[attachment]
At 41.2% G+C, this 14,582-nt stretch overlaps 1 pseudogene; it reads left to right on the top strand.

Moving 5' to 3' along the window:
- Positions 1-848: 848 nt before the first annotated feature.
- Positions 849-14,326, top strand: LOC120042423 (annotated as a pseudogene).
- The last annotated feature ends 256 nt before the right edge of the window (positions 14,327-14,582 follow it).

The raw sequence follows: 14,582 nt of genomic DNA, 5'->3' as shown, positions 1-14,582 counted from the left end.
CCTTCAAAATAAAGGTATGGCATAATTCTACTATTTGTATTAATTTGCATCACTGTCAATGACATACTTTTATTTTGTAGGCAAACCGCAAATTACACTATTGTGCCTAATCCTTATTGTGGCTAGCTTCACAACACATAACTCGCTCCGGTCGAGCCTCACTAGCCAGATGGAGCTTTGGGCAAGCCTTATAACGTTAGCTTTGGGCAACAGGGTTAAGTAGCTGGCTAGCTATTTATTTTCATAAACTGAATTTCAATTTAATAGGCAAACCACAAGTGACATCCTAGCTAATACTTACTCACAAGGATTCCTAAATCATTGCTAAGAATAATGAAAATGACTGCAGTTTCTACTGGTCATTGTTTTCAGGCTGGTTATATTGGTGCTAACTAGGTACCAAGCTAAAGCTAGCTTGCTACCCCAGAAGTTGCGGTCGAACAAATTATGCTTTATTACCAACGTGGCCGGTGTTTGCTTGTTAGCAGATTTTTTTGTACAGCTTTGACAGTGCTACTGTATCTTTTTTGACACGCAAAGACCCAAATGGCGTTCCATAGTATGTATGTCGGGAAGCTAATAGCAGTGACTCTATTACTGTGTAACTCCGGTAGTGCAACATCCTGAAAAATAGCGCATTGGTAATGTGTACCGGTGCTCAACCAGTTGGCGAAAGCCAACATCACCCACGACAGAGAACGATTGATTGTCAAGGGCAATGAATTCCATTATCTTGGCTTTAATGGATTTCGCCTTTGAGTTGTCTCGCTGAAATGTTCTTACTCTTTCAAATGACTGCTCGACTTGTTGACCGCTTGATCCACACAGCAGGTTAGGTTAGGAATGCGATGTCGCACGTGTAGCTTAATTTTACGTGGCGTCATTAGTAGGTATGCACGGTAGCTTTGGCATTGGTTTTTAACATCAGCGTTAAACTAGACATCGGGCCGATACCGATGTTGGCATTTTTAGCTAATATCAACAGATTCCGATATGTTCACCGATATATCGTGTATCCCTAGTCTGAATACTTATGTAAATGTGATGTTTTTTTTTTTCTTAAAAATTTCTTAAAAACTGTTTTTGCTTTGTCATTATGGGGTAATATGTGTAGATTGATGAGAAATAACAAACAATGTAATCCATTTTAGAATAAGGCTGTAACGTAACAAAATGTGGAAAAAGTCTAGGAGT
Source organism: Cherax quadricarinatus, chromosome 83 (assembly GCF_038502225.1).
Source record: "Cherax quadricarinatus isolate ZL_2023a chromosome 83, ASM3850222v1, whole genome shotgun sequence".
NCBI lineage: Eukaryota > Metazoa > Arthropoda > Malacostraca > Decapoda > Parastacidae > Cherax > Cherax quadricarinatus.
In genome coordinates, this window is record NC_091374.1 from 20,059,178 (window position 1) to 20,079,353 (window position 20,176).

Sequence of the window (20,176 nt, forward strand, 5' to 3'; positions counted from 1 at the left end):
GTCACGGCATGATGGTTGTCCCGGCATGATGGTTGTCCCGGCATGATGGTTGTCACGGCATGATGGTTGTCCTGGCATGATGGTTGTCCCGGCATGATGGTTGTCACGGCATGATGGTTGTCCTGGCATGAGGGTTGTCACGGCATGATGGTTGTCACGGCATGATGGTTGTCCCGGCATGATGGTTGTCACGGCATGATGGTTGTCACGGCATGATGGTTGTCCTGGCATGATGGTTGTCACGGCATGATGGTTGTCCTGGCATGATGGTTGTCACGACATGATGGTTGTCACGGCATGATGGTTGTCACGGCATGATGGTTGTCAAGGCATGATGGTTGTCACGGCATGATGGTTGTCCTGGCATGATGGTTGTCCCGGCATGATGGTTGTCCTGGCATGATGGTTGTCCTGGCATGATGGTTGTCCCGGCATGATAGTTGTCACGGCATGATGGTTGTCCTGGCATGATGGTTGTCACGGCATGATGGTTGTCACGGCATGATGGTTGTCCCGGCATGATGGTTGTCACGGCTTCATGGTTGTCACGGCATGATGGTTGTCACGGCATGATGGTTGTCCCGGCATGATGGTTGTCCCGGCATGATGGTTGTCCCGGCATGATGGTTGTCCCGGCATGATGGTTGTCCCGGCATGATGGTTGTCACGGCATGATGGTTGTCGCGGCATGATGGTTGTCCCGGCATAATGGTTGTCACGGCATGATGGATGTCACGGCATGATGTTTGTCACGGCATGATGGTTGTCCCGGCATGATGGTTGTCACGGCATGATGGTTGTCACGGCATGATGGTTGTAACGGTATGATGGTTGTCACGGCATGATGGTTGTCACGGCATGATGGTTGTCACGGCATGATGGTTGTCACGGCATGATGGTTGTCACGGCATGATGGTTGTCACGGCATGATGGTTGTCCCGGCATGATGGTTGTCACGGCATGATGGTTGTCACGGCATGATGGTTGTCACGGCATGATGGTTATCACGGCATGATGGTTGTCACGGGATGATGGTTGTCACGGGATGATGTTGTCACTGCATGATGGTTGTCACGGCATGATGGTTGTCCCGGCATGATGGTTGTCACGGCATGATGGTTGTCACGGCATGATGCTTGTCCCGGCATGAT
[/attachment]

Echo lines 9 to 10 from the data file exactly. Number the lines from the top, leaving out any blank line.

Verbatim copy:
Source record: "Cherax quadricarinatus isolate ZL_2023a chromosome 83, ASM3850222v1, whole genome shotgun sequence".
NCBI lineage: Eukaryota > Metazoa > Arthropoda > Malacostraca > Decapoda > Parastacidae > Cherax > Cherax quadricarinatus.